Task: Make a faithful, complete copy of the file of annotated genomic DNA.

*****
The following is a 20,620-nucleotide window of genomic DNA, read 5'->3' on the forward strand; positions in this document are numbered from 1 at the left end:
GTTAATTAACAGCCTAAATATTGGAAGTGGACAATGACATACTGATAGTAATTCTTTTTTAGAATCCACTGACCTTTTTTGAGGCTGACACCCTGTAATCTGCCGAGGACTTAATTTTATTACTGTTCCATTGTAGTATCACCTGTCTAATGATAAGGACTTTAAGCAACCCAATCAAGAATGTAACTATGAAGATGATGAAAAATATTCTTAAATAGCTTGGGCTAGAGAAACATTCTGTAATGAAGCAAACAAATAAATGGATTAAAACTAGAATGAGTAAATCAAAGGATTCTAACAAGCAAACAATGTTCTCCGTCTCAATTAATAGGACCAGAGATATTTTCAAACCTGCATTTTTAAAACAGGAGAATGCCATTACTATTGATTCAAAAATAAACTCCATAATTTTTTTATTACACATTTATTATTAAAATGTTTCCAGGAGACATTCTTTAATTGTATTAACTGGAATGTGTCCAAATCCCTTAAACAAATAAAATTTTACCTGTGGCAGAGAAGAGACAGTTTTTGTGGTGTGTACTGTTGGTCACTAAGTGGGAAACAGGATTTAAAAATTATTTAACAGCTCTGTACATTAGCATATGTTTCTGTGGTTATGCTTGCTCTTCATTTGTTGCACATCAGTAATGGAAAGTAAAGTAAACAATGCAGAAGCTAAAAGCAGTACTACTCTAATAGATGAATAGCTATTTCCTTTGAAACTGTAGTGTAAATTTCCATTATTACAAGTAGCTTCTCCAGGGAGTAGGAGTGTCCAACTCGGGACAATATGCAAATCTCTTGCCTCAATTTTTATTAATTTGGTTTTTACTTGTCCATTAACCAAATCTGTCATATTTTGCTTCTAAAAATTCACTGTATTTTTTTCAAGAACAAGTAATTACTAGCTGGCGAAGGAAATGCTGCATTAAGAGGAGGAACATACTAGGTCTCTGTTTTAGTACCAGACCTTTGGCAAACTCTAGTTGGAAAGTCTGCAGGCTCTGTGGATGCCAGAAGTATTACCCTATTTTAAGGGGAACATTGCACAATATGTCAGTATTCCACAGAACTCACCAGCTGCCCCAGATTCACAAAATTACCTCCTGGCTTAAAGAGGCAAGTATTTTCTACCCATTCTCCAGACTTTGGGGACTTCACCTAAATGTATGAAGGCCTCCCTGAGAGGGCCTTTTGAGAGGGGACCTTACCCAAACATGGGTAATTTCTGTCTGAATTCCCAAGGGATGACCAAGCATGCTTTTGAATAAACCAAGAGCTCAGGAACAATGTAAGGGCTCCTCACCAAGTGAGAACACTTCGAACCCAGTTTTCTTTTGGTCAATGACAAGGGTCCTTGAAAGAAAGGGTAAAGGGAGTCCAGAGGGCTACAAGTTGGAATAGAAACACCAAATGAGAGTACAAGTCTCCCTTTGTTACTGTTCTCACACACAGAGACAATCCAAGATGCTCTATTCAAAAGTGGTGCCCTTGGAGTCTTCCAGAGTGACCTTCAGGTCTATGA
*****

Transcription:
The following is a 20,620-nucleotide window of genomic DNA, read 5'->3' on the forward strand; positions in this document are numbered from 1 at the left end:
GTTAATTAACAGCCTAAATATTGGAAGTGGACAATGACATACTGATAGTAATTCTTTTTTAGAATCCACTGACCTTTTTTGAGGCTGACACCCTGTAATCTGCCGAGGACTTAATTTTATTACTGTTCCATTGTAGTATCACCTGTCTAATGATAAGGACTTTAAGCAACCCAATCAAGAATGTAACTATGAAGATGATGAAAAATATTCTTAAATAGCTTGGGCTAGAGAAACATTCTGTAATGAAGCAAACAAATAAATGGATTAAAACTAGAATGAGTAAATCAAAGGATTCTAACAAGCAAACAATGTTCTCCGTCTCAATTAATAGGACCAGAGATATTTTCAAACCTGCATTTTTAAAACAGGAGAATGCCATTACTATTGATTCAAAAATAAACTCCATAATTTTTTTATTACACATTTATTATTAAAATGTTTCCAGGAGACATTCTTTAATTGTATTAACTGGAATGTGTCCAAATCCCTTAAACAAATAAAATTTTACCTGTGGCAGAGAAGAGACAGTTTTTGTGGTGTGTACTGTTGGTCACTAAGTGGGAAACAGGATTTAAAAATTATTTAACAGCTCTGTACATTAGCATATGTTTCTGTGGTTATGCTTGCTCTTCATTTGTTGCACATCAGTAATGGAAAGTAAAGTAAACAATGCAGAAGCTAAAAGCAGTACTACTCTAATAGATGAATAGCTATTTCCTTTGAAACTGTAGTGTAAATTTCCATTATTACAAGTAGCTTCTCCAGGGAGTAGGAGTGTCCAACTCGGGACAATATGCAAATCTCTTGCCTCAATTTTTATTAATTTGGTTTTTACTTGTCCATTAACCAAATCTGTCATATTTTGCTTCTAAAAATTCACTGTATTTTTTTCAAGAACAAGTAATTACTAGCTGGCGAAGGAAATGCTGCATTAAGAGGAGGAACATACTAGGTCTCTGTTTTAGTACCAGACCTTTGGCAAACTCTAGTTGGAAAGTCTGCAGGCTCTGTGGATGCCAGAAGTATTACCCTATTTTAAGGGGAACATTGCACAATATGTCAGTATTCCACAGAACTCACCAGCTGCCCCAGATTCACAAAATTACCTCCTGGCTTAAAGAGGCAAGTATTTTCTACCCATTCTCCAGACTTTGGGGACTTCACCTAAATGTATGAAGGCCTCCCTGAGAGGGCCTTTTGAGAGGGGACCTTACCCAAACATGGGTAATTTCTGTCTGAATTCCCAAGGGATGACCAAGCATGCTTTTGAATAAACCAAGAGCTCAGGAACAATGTAAGGGCTCCTCACCAAGTGAGAACACTTCGAACCCAGTTTTCTTTTGGTCAATGACAAGGGTCCTTGAAAGAAAGGGTAAAGGGAGTCCAGAGGGCTACAAGTTGGAATAGAAACACCAAATGAGAGTACAAGTCTCCCTTTGTTACTGTTCTCACACACAGAGACAATCCAAGATGCTCTATTCAAAAGTGGTGCCCTTGGAGTCTTCCAGAGTGACCTTCAGGTCTATGA